China’s move to promote the development of smart cities has opened up a huge market for the country’s high-tech enterprises, and forced many to rethink their business plans.
“The construction of smart cities involves not only government authorities, but also various types of enterprises that are now helping provide high-tech solutions for their future development,” said Du Ping, chief executive and president of the State Information Center.
Du said that city governments have been urged to introduce services from the third parties during the construction of smart city facilities.
“A growing number of major information technology companies have become involved in providing solutions for urban management.”
According to the International Data Group, China’s investment in smart city construction will reach 2 trillion yuan ($326.7 billion) over the next decade. Around 300 cities have been involved in pilot programs so far, said Du.
The State Council together with several ministerial-level departments, issued a series of guidances in August to boost development of smart cities amid the country’s ongoing drive for urbanization, meaning a rich vein of opportunities for high-tech companies, including traditional hardware product makers such as global information technology giant, Lenovo Group Ltd.
Tong Fuyao, vice-president of Lenovo, which claims around 20 percent of the world’s PC market share, said its future growth is inextricably linked to big data service and Internet solutions, which play an integral role in smart city construction.
“Mobile and enterprise businesses have become our new growth engines and over time, like PCs, they will become our profit pool as well,” said Tong.
Lenovo has built up various leading global businesses, he said, based on mobile and enterprise devices which had laid the groundwork for it to rapidly accelerate its ecosystem and cloud service business.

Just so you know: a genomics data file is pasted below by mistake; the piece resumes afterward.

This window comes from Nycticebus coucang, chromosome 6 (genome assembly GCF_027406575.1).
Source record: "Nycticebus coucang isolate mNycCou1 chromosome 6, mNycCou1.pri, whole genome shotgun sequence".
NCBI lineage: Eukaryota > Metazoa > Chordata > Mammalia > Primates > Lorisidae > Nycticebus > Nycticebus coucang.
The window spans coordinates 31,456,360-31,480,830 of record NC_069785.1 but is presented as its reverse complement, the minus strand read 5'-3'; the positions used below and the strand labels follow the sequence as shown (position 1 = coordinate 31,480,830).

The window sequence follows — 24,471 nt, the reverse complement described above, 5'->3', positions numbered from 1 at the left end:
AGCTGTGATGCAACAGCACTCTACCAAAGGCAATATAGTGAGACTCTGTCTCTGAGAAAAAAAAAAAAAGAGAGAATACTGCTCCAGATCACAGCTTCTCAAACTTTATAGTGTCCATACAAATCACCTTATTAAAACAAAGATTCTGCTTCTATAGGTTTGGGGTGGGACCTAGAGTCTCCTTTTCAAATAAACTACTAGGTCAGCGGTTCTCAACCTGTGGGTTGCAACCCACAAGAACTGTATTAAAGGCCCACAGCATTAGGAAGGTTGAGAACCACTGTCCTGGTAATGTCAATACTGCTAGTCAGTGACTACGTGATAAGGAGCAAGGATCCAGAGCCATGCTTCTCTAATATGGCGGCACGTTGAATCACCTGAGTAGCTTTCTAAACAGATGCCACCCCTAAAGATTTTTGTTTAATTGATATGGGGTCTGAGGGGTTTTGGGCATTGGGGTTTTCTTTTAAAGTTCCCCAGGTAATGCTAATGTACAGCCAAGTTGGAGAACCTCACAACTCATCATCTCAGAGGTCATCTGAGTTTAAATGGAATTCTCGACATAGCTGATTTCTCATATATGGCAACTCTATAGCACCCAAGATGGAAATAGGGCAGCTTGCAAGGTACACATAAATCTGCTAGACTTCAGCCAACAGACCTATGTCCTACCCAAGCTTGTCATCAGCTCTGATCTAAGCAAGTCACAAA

Strong evidence of the shift toward smart cities can be seen at the ongoing China High-Tech Fair, the largest technology show in China which opened on Nov 16 in Shenzhen, Guangdong province.
Lenovo is displaying a series of smart solutions and services, targeting government, medical treatment, education, finance, public transportation, enterprises and television and communication.
This year’s event, which runs until Nov 21, has attracted more than 100 government and business delegations and about 3,000 exhibitors from 50 countries and regions.
It even has a dedicated “smart city pavilion” where domestic and overseas companies are displaying their latest solutions and services aimed specifically at smart city development.
Enterprise, mobile and cloud service businesses, key elements in smart city construction, made up 15 percent of Lenovo’s total revenue in the first two quarters, up from 4 percent three years ago. Its enterprise business, which saw the launch of a new lineup of next generation ThinkServer products in September, grew rapidly with a 35 percent year-on-year increase, according to Tong.
ZTE Corp, one of China’s major listed telecommunications equipment and network solution providers, is also focused squarely on developing smart solutions.
“We are building a big data platform which allows partners, including government agencies and enterprises, to share and develop smart solutions,” according to Xu Ming, its vice-president.
Smart solutions will help better tackle the most pressing problems including air pollution and traffic jams, Xu said.
ZTE has developed a series of solutions for smart city development and has already been working with local governments to develop future facilities.
Last week, the Shenzhen-based company signed a cooperation agreement on the construction of an intelligent industrial park in the Nantong Economic and Technological Development Area in Jiangsu province.
Xu said that based on smart city construction, the project will create a string of sites featuring industrial clusters, smart applications, data processing backstage services and 4G network research and development.